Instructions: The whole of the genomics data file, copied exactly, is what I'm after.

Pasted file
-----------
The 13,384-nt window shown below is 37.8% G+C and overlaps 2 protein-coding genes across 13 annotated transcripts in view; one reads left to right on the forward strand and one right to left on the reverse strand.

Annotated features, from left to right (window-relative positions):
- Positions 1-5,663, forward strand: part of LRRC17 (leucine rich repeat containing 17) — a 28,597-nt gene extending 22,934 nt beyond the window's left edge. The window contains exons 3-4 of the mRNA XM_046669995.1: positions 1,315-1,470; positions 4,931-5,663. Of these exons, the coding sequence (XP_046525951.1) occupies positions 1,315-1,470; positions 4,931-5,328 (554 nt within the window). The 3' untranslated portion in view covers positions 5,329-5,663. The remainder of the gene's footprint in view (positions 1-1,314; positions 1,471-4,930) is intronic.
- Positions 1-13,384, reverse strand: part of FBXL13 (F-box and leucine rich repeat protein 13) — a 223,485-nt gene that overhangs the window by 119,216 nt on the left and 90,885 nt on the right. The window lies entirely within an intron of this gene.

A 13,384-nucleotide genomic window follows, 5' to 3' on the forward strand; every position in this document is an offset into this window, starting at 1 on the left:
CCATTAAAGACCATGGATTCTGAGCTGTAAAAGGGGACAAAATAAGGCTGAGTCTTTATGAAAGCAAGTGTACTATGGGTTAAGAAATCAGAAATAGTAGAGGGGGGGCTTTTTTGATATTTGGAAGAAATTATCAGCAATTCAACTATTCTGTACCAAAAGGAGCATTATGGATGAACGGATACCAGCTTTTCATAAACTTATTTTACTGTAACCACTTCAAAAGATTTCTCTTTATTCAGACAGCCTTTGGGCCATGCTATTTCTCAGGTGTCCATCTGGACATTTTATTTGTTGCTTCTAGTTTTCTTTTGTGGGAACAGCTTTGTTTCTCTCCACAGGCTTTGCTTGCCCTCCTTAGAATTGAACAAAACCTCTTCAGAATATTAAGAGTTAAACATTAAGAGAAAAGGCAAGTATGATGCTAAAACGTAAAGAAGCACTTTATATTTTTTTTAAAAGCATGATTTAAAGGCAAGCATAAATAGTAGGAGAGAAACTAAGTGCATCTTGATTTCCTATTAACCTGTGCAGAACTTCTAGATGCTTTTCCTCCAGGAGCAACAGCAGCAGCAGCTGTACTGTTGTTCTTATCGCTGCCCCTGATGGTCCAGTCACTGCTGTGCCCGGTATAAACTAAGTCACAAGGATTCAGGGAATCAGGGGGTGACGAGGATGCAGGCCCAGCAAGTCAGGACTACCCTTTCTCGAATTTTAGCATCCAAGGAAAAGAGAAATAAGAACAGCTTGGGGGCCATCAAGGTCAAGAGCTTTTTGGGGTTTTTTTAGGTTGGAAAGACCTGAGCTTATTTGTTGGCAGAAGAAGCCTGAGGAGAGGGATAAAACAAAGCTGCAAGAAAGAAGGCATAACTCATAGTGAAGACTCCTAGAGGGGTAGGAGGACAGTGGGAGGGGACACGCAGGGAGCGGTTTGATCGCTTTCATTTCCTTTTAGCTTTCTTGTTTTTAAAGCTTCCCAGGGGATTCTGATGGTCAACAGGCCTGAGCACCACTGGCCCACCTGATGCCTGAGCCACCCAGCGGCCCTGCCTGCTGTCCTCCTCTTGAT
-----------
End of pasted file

The 13,384-nt window shown below is 37.8% G+C and overlaps 2 protein-coding genes across 13 annotated transcripts in view; one reads left to right on the forward strand and one right to left on the reverse strand.

Annotated features, from left to right (window-relative positions):
- Positions 1-5,663, forward strand: part of LRRC17 (leucine rich repeat containing 17) — a 28,597-nt gene extending 22,934 nt beyond the window's left edge. The window contains exons 3-4 of the mRNA XM_046669995.1: positions 1,315-1,470; positions 4,931-5,663. Of these exons, the coding sequence (XP_046525951.1) occupies positions 1,315-1,470; positions 4,931-5,328 (554 nt within the window). The 3' untranslated portion in view covers positions 5,329-5,663. The remainder of the gene's footprint in view (positions 1-1,314; positions 1,471-4,930) is intronic.
- Positions 1-13,384, reverse strand: part of FBXL13 (F-box and leucine rich repeat protein 13) — a 223,485-nt gene that overhangs the window by 119,216 nt on the left and 90,885 nt on the right. The window lies entirely within an intron of this gene.

A 13,384-nucleotide genomic window follows, 5' to 3' on the forward strand; every position in this document is an offset into this window, starting at 1 on the left:
CCATTAAAGACCATGGATTCTGAGCTGTAAAAGGGGACAAAATAAGGCTGAGTCTTTATGAAAGCAAGTGTACTATGGGTTAAGAAATCAGAAATAGTAGAGGGGGGGCTTTTTTGATATTTGGAAGAAATTATCAGCAATTCAACTATTCTGTACCAAAAGGAGCATTATGGATGAACGGATACCAGCTTTTCATAAACTTATTTTACTGTAACCACTTCAAAAGATTTCTCTTTATTCAGACAGCCTTTGGGCCATGCTATTTCTCAGGTGTCCATCTGGACATTTTATTTGTTGCTTCTAGTTTTCTTTTGTGGGAACAGCTTTGTTTCTCTCCACAGGCTTTGCTTGCCCTCCTTAGAATTGAACAAAACCTCTTCAGAATATTAAGAGTTAAACATTAAGAGAAAAGGCAAGTATGATGCTAAAACGTAAAGAAGCACTTTATATTTTTTTTAAAAGCATGATTTAAAGGCAAGCATAAATAGTAGGAGAGAAACTAAGTGCATCTTGATTTCCTATTAACCTGTGCAGAACTTCTAGATGCTTTTCCTCCAGGAGCAACAGCAGCAGCAGCTGTACTGTTGTTCTTATCGCTGCCCCTGATGGTCCAGTCACTGCTGTGCCCGGTATAAACTAAGTCACAAGGATTCAGGGAATCAGGGGGTGACGAGGATGCAGGCCCAGCAAGTCAGGACTACCCTTTCTCGAATTTTAGCATCCAAGGAAAAGAGAAATAAGAACAGCTTGGGGGCCATCAAGGTCAAGAGCTTTTTGGGGTTTTTTTAGGTTGGAAAGACCTGAGCTTATTTGTTGGCAGAAGAAGCCTGAGGAGAGGGATAAAACAAAGCTGCAAGAAAGAAGGCATAACTCATAGTGAAGACTCCTAGAGGGGTAGGAGGACAGTGGGAGGGGACACGCAGGGAGCGGTTTGATCGCTTTCATTTCCTTTTAGCTTTCTTGTTTTTAAAGCTTCCCAGGGGATTCTGATGGTCAACAGGCCTGAGCACCACTGGCCCACCTGATGCCTGAGCCACCCAGCGGCCCTGCCTGCTGTCCTCCTCTTGAT